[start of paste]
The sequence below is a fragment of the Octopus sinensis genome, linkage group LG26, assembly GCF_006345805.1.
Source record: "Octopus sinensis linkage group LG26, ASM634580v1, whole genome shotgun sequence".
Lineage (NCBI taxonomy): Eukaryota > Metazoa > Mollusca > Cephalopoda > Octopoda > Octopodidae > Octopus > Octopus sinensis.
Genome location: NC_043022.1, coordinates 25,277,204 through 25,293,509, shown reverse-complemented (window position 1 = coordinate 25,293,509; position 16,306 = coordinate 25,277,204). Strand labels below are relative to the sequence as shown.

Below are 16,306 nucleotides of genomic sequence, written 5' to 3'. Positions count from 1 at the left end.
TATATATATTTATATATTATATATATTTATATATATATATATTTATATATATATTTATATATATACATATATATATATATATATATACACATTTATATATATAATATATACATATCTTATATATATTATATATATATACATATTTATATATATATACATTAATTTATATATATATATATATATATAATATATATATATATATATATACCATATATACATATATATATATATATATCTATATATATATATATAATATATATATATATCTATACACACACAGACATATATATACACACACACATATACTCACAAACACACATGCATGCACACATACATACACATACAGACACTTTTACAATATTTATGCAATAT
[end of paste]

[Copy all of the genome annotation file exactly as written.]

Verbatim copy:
The sequence below is a fragment of the Octopus sinensis genome, linkage group LG26, assembly GCF_006345805.1.
Source record: "Octopus sinensis linkage group LG26, ASM634580v1, whole genome shotgun sequence".
Lineage (NCBI taxonomy): Eukaryota > Metazoa > Mollusca > Cephalopoda > Octopoda > Octopodidae > Octopus > Octopus sinensis.
Genome location: NC_043022.1, coordinates 25,277,204 through 25,293,509, shown reverse-complemented (window position 1 = coordinate 25,293,509; position 16,306 = coordinate 25,277,204). Strand labels below are relative to the sequence as shown.

Below are 16,306 nucleotides of genomic sequence, written 5' to 3'. Positions count from 1 at the left end.
TATATATATTTATATATTATATATATTTATATATATATATATTTATATATATATTTATATATATACATATATATATATATATATATACACATTTATATATATAATATATACATATCTTATATATATTATATATATATACATATTTATATATATATACATTAATTTATATATATATATATATATATAATATATATATATATATATATACCATATATACATATATATATATATATATCTATATATATATATATAATATATATATATATCTATACACACACAGACATATATATACACACACACATATACTCACAAACACACATGCATGCACACATACATACACATACAGACACTTTTACAATATTTATGCAATAT